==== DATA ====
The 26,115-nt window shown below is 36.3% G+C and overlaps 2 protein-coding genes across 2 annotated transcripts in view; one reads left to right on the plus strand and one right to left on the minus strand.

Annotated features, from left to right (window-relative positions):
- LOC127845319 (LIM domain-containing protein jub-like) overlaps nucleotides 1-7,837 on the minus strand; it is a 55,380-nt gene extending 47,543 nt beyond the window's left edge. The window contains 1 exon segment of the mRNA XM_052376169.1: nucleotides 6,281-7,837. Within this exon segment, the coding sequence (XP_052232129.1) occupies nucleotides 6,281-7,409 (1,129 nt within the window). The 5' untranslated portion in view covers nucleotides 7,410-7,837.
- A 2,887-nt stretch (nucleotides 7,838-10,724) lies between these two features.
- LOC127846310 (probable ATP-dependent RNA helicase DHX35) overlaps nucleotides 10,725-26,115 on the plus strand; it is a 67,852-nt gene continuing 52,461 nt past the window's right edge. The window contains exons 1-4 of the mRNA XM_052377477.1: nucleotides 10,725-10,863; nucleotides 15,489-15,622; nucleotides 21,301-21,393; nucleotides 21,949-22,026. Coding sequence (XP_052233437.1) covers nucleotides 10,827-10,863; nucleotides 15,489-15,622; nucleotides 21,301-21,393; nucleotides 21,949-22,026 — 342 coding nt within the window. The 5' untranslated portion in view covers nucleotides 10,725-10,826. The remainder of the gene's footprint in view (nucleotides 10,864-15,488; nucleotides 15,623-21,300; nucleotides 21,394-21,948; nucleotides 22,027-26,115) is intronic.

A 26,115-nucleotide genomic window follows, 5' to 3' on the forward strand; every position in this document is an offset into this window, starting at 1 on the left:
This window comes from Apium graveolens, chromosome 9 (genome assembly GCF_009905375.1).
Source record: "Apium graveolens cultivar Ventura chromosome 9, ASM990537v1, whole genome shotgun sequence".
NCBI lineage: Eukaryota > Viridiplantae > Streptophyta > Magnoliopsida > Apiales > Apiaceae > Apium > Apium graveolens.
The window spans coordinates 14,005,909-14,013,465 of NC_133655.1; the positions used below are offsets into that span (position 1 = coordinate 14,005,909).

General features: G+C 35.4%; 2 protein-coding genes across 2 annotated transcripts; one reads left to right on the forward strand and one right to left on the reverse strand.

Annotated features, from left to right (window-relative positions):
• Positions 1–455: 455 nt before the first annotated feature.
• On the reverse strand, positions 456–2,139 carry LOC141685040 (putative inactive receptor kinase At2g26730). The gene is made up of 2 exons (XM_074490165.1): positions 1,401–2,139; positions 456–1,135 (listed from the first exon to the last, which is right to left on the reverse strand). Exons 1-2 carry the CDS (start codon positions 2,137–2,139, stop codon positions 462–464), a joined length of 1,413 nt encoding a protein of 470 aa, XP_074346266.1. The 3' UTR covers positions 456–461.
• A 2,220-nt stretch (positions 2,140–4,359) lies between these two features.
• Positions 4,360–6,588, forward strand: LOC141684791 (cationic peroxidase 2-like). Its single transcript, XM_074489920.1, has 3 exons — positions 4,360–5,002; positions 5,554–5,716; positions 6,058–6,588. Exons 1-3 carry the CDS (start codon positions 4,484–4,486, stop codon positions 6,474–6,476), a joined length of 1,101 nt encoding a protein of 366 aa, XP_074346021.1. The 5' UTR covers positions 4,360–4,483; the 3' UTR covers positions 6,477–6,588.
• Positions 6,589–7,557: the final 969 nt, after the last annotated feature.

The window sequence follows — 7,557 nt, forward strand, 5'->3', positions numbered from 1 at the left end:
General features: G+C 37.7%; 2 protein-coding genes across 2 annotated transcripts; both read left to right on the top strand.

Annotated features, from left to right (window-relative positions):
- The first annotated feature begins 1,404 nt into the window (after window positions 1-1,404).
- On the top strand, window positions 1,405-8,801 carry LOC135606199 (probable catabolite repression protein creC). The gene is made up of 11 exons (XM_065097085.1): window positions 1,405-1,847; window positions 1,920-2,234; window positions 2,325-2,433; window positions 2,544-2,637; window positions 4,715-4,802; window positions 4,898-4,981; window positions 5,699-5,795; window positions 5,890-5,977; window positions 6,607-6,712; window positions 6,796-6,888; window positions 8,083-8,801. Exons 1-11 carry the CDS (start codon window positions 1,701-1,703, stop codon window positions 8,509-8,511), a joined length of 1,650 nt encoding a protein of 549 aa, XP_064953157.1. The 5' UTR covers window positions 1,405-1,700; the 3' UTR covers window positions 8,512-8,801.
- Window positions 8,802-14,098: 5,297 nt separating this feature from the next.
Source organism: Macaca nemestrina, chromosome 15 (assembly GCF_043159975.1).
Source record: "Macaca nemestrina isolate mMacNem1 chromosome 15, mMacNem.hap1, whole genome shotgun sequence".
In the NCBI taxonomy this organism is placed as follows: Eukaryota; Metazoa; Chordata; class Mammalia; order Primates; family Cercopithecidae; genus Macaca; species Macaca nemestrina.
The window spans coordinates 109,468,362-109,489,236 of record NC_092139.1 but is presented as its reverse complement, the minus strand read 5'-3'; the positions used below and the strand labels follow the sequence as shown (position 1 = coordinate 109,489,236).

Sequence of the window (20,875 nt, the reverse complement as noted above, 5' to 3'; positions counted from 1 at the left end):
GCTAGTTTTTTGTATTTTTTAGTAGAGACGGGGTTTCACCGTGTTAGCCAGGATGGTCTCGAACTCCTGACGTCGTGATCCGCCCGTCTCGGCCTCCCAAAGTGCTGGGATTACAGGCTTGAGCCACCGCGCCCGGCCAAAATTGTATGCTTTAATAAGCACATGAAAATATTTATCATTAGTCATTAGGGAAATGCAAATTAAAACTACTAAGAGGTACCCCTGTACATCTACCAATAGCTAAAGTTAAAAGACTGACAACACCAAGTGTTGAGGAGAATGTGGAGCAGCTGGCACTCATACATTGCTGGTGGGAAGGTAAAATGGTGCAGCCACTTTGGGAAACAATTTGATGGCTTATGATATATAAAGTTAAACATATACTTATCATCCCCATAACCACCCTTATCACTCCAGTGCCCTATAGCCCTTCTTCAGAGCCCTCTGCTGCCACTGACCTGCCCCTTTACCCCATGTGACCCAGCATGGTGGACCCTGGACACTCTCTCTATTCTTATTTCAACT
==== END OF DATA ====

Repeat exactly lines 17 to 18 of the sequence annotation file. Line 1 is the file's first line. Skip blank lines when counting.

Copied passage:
• Positions 6,589–7,557: the final 969 nt, after the last annotated feature.

The window sequence follows — 7,557 nt, forward strand, 5'->3', positions numbered from 1 at the left end: